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Wind

Wind is moving air. Warm air rises, and cool air comes in to take its place. This movement creates different pressures in the atmosphere which creates the winds around the globe. Since the Earth spins, the winds try to move to the right in the Northern Hemisphere, and to the left in the Southern Hemisphere. This is called the Coriolis Effect .

The prevailing wind is a type of wind that usually blows in a region. There are a series of bands around the globe that have steadily blowing prevailing winds near the surface. Different prevailing winds have different names. Trade winds are steady and flow towards the equator. Jet streams are narrow zones of very strong winds in the upper troposphere.

Winds move at different speeds and have different names based on the Beaufort Scale. This scale is shown by numbers from 0 to 12 which goes from calm air to breezes to strong winds or gales . Winds are also grouped by their direction. Easterly winds blow from east to west, while westerly winds blow from west to east.

The fastest recorded wind speed, 230 miles per hour (370 kilometers per hour), was recorded in New Hampshire in 1934, although winds are faster in tornadoes. The windiest place in the world is in Antarctica.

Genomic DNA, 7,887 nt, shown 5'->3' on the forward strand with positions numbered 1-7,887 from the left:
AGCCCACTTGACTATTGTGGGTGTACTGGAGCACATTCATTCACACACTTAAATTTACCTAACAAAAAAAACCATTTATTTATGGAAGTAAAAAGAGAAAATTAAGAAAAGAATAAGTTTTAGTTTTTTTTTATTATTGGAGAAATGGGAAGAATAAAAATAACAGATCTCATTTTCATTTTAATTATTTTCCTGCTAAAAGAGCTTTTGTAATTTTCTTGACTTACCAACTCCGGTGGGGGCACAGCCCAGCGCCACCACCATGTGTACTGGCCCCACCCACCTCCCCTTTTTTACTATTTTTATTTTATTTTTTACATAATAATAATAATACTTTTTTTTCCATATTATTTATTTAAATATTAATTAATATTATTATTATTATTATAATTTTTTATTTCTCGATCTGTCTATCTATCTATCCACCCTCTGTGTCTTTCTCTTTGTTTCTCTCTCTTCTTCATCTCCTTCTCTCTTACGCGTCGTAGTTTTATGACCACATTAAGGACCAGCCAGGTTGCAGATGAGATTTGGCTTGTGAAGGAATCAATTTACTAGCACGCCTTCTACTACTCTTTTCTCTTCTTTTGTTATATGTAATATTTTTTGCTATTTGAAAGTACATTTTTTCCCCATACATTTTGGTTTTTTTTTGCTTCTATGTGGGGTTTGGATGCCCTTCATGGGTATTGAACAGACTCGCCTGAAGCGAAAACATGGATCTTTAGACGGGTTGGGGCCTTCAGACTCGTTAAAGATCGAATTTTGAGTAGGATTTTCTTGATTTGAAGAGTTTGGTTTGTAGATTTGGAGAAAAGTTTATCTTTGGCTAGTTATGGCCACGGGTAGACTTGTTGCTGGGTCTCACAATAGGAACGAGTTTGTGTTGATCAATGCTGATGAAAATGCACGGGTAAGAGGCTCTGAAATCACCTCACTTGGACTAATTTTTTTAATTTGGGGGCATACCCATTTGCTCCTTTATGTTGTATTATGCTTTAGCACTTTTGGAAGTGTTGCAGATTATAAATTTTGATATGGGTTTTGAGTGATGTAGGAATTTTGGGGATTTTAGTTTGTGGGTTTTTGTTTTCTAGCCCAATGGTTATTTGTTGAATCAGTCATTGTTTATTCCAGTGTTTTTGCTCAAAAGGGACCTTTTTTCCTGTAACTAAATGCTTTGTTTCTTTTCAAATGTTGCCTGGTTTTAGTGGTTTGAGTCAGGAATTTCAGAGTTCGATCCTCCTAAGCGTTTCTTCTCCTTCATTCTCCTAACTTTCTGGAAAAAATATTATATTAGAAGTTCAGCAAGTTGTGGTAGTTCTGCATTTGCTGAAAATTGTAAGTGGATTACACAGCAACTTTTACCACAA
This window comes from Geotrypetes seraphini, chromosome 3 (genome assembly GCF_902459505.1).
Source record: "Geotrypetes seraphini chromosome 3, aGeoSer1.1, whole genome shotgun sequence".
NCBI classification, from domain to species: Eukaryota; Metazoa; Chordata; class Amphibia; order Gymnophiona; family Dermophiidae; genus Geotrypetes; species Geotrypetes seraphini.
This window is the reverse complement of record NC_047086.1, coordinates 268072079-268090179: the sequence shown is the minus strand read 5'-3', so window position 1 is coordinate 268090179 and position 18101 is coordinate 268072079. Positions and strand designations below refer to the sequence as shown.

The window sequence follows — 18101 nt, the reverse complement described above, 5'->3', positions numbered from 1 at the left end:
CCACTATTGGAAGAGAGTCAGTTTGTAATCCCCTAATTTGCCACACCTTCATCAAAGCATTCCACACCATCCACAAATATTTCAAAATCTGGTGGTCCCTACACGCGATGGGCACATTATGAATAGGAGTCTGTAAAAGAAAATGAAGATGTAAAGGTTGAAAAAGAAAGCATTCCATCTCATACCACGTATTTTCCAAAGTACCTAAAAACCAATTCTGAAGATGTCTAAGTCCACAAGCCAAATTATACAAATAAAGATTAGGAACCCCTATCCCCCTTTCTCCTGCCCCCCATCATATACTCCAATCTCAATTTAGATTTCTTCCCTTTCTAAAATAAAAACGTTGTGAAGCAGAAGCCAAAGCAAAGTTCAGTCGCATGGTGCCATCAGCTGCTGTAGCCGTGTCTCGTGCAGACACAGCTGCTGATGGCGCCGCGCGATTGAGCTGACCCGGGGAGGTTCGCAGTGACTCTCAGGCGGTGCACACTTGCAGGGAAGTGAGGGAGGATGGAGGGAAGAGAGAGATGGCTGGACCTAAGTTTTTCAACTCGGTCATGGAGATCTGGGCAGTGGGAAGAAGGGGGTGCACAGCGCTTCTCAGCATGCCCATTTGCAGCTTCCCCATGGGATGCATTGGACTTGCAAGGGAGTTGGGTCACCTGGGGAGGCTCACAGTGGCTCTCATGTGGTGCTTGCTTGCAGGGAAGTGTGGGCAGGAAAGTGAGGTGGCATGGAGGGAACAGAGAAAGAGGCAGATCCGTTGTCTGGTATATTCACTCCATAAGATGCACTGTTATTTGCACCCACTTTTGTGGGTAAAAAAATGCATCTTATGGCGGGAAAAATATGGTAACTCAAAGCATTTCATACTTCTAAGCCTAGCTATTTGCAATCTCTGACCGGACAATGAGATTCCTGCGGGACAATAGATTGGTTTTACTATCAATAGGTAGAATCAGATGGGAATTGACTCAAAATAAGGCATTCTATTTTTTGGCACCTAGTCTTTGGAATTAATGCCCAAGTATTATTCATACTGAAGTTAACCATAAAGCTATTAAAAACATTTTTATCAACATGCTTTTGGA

Last modified June 11, 2010 by Becca Hatheway.

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Windows to the Universe, a project of the National Earth Science Teachers Association, is sponsored in part is sponsored in part through grants from federal agencies (NASA and NOAA), and partnerships with affiliated organizations, including the American Geophysical Union, the Howard Hughes Medical Institute, the Earth System Information Partnership, the American Meteorological Society, the National Center for Science Education, and TERC. The American Geophysical Union and the American Geosciences Institute are Windows to the Universe Founding Partners. NESTA welcomes new Institutional Affiliates in support of our ongoing programs, as well as collaborations on new projects. Contact NESTA for more information. NASA ESIP NCSE HHMI AGU AGI AMS NOAA